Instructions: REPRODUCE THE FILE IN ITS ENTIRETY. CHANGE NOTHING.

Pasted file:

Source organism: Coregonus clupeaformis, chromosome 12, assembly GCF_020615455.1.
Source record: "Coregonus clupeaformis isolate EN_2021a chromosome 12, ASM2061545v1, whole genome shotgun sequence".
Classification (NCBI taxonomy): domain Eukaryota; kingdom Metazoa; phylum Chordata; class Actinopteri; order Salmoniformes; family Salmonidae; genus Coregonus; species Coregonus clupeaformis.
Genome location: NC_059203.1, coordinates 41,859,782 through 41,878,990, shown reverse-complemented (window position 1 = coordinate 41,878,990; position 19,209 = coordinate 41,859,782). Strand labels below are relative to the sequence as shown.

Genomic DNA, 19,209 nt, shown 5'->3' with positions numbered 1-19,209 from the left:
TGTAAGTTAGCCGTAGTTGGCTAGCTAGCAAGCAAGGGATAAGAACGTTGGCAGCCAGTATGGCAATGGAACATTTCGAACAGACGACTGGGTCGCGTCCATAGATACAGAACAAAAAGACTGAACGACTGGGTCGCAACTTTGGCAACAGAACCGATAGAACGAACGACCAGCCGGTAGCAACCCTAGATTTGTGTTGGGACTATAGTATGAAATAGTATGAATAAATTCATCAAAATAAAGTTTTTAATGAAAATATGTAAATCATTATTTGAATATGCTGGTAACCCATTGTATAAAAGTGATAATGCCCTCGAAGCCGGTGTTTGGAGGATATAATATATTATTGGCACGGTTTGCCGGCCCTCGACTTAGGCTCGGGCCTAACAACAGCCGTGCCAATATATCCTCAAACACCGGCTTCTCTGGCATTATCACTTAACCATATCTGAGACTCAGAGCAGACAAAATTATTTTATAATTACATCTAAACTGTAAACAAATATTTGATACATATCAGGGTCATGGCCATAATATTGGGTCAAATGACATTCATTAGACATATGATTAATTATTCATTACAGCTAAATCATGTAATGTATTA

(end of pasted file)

Source organism: Coregonus clupeaformis, chromosome 12, assembly GCF_020615455.1.
Source record: "Coregonus clupeaformis isolate EN_2021a chromosome 12, ASM2061545v1, whole genome shotgun sequence".
Classification (NCBI taxonomy): domain Eukaryota; kingdom Metazoa; phylum Chordata; class Actinopteri; order Salmoniformes; family Salmonidae; genus Coregonus; species Coregonus clupeaformis.
Genome location: NC_059203.1, coordinates 41,859,782 through 41,878,990, shown reverse-complemented (window position 1 = coordinate 41,878,990; position 19,209 = coordinate 41,859,782). Strand labels below are relative to the sequence as shown.

Genomic DNA, 19,209 nt, shown 5'->3' with positions numbered 1-19,209 from the left:
TGTAAGTTAGCCGTAGTTGGCTAGCTAGCAAGCAAGGGATAAGAACGTTGGCAGCCAGTATGGCAATGGAACATTTCGAACAGACGACTGGGTCGCGTCCATAGATACAGAACAAAAAGACTGAACGACTGGGTCGCAACTTTGGCAACAGAACCGATAGAACGAACGACCAGCCGGTAGCAACCCTAGATTTGTGTTGGGACTATAGTATGAAATAGTATGAATAAATTCATCAAAATAAAGTTTTTAATGAAAATATGTAAATCATTATTTGAATATGCTGGTAACCCATTGTATAAAAGTGATAATGCCCTCGAAGCCGGTGTTTGGAGGATATAATATATTATTGGCACGGTTTGCCGGCCCTCGACTTAGGCTCGGGCCTAACAACAGCCGTGCCAATATATCCTCAAACACCGGCTTCTCTGGCATTATCACTTAACCATATCTGAGACTCAGAGCAGACAAAATTATTTTATAATTACATCTAAACTGTAAACAAATATTTGATACATATCAGGGTCATGGCCATAATATTGGGTCAAATGACATTCATTAGACATATGATTAATTATTCATTACAGCTAAATCATGTAATGTATTA